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Howard Lake elk farm assists in fulfilling Vietnam veteran’s dream
Monday, Dec. 3, 2012

By Jennifer Kotila
Staff Writer

HOWARD LAKE, MN – Splendor Ridge Elk Farm in rural Howard Lake made the dreams of a Vietnam Veteran from Grand Rapids come true when it donated a four-year-old trophy bull elk for him to harvest at Tony’s Trophy Elk Hunt Ranch near Baudette.

“We had a good year on the farm this year, and felt like it was the right time to give back in some way,” said Brenda Hartkopf, who owns Splendor Ridge Elk Farm with her husband, Lance. “We chose a disabled veteran because this was something we could do for someone who gave so much for our country.”

This was the sixth year Minnesota Elk Breeders Association (MnEBA) has sponsored a charitable elk hunt, and each year new people step up to help make it a success, Hartkopf said.

David Valtinson, a disabled Vietnam veteran from Grand Rapids, was the recipient of this year’s charitable elk hunt.

Valtinson served in the US Army in Vietnam in 1967-68, and was awarded a Purple Heart for shrapnel wounds he received during rocket attacks on his firebase.

“Not only did David serve his country admirably, he continues to serve by volunteering much time and effort to several veteran organizations,” Hartkopf said.

For instance, he is the past commander of the Disabled Veterans of Minnesota.

After returning home from Vietnam, Valtinson worked in Salt Lake City, UT as an ironworker, which is where his dream of hunting a giant bull elk began.

“I could buy a license when I was in Utah, but never got the chance to go,” Valtinson said. “It’s always been on my list of things to do.”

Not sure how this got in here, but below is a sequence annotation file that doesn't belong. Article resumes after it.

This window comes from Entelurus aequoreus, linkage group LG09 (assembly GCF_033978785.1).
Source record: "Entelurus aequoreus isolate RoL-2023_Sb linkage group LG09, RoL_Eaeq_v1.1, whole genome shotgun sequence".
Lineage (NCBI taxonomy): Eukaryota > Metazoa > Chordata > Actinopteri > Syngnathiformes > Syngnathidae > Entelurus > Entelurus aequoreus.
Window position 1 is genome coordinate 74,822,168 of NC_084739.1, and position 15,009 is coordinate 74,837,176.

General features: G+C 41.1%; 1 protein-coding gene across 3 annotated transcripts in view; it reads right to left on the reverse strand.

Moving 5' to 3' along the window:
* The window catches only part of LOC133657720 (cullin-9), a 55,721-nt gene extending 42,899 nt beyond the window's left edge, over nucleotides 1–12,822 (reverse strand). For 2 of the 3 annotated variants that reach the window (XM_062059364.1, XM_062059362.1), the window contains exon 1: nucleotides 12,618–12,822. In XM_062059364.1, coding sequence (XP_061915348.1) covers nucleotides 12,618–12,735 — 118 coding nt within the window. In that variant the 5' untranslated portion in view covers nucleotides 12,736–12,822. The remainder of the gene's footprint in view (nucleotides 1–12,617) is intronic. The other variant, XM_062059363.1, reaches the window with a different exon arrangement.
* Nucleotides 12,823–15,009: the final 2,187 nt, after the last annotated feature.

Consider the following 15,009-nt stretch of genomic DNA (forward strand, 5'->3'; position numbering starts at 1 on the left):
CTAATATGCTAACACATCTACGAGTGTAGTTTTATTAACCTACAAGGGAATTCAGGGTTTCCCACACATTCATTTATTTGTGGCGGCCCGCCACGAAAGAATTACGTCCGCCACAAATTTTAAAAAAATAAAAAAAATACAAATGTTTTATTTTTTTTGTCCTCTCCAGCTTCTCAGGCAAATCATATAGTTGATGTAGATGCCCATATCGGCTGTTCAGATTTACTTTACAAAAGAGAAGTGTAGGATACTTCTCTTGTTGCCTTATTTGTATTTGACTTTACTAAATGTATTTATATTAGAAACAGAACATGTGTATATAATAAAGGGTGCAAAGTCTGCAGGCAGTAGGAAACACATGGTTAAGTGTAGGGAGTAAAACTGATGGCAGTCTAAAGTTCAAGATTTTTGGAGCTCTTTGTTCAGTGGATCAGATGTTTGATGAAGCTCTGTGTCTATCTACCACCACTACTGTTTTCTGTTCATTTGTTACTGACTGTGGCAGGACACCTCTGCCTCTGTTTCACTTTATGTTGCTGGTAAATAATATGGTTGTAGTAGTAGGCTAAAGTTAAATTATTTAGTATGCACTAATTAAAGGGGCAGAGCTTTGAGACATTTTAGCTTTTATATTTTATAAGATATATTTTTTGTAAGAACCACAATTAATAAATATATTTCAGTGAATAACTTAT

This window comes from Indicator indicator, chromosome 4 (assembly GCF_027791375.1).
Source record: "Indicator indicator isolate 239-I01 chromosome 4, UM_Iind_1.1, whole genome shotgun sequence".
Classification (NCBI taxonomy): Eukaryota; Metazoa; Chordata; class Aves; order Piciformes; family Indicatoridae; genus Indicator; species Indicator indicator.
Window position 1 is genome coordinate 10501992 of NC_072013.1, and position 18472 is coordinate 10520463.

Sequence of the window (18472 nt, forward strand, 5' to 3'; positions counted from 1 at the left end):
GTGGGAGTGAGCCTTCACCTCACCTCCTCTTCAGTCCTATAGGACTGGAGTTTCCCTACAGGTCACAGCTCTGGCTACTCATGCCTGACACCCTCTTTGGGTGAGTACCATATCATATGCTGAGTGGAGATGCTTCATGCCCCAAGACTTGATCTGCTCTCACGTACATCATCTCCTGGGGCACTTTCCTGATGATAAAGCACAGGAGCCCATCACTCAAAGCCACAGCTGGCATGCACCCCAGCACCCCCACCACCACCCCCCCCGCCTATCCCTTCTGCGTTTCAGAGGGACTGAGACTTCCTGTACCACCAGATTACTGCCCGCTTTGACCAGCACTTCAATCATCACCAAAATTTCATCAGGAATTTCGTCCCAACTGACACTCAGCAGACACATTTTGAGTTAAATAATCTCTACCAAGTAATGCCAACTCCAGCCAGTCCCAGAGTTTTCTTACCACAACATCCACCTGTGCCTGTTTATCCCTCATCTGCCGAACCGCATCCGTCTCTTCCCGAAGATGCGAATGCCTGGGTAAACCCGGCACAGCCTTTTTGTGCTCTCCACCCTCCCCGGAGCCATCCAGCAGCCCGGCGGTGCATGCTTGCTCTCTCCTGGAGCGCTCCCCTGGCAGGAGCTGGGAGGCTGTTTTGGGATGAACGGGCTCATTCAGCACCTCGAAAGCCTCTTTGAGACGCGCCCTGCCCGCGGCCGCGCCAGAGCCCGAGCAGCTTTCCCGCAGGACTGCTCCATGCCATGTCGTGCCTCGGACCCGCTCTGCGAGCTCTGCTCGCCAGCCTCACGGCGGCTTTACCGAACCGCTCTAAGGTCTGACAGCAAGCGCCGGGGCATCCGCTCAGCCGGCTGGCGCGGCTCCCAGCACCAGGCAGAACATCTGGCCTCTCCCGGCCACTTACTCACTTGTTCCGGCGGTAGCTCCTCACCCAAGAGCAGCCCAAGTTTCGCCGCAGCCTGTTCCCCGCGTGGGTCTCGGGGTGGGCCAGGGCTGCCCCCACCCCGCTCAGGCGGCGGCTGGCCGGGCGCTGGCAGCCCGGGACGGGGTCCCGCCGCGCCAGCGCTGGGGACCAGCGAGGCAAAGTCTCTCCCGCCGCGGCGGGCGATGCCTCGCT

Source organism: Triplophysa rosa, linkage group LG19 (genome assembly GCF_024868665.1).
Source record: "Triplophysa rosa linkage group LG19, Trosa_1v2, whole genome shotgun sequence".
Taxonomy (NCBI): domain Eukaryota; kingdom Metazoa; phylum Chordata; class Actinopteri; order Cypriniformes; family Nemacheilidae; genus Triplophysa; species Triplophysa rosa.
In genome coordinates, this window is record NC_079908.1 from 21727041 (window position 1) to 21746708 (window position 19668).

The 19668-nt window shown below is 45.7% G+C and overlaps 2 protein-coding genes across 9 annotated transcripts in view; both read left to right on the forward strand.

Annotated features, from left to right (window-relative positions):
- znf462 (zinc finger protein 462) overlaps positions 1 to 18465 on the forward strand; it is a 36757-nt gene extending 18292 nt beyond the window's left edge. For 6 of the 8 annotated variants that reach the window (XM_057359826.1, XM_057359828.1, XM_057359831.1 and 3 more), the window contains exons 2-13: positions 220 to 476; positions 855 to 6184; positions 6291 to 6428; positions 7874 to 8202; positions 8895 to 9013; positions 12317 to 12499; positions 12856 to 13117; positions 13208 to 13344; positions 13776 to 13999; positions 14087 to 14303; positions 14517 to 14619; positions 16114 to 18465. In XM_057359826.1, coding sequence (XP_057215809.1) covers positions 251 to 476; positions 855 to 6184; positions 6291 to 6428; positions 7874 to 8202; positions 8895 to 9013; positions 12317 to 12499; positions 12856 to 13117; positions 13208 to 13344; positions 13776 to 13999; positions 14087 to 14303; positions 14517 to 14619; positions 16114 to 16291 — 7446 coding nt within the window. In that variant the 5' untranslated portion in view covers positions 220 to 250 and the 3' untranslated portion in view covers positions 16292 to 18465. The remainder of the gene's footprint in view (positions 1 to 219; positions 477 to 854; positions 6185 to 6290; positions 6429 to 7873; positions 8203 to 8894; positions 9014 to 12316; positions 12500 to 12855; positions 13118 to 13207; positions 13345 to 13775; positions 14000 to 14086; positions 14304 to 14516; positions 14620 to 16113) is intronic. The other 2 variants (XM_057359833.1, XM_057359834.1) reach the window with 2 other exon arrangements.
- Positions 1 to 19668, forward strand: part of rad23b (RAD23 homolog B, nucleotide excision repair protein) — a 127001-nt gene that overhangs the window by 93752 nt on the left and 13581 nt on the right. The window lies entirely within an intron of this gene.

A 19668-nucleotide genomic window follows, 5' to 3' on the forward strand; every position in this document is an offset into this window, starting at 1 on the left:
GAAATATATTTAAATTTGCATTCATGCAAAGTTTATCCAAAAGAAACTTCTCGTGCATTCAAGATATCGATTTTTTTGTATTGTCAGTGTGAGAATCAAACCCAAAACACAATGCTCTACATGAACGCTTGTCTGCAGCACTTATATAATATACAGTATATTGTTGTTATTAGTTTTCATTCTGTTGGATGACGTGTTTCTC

He returned to Minnesota in 1986, without fulfilling his dream of hunting a trophy elk, to work for the US Postal Service. He retired in October 2010.

Valtinson thought his chance to hunt a bull elk had passed him by because he walks with a cane due to neuropathy in his legs and feet. He also has diabetes and other health issues related to exposure to Agent Orange.

However, this charitable hunt allowed him the opportunity to do something he had dreamed about for 40 years.

“To fulfill the dream of someone so deserving is a very fulfilling experience,” Hartkopf said.

The hunt took place in a more than 900-acre, mostly wooded and lowland pen at Tony’s Trophy Elk Hunt Ranch.

Although the hunt takes place in a controlled environment with a guide, farm-raised elk typically have the same natural instincts as elk in the wild, Hartkopf said.

The elk is placed in the area he will be harvested at least one week before the hunt takes place. By their nature, elk make the hunt challenging, Hartkopf noted.

“He pretty much blended in with his surroundings, and when they found him, the guide was the one who saw him first,” Hartkopf said. “The hunter didn’t know if he would have seen him otherwise.”

The guide noticed rub marks on some trees before the hunting party spotted the bull elk. “We didn’t have much to see, just some horns sticking up out of the brush,” Valtinson said.

The group maneuvered downwind to get a little closer, at which time Valtinson wasted little time taking the bull down.

“It was exciting,” Valtinson said. “It was something; the adrenaline was really pumping there for a couple of minutes. I’m just thankful for the opportunity.”

The total cost of the hunting trip, including mounting and processing, guide service, lodging, and buying the elk, would have been about $7,000.

Tony Beckel of Tony’s Trophy Elk Hunt Ranch has donated his guide service and ranch for the hunt each of the six years MnEBA has sponsored it.

This is the fourth year the Lake Superior Chapter of the Safari Club International has taken an active role in the hunt, providing the mounting and processing of the harvested elk.

While it continues to offer terminal youth hunts on a yearly basis, it is expanding its projects to US Veterans, as well.

Ron Welle of Midwest Outdoors Unlimited selected and organized the hunt, and Leroy Weiner recorded the hunt.

Bob Christianson of Little Crow Marine in Spicer paid for Valtinson’s lodging for the hunt.

The Hartkopfs are chartered members of MnEBA, which will be celebrating 20 years in 2013, and Brenda has been the executive secretary for 15 years. This is the first time they have donated an elk for the charitable hunt.

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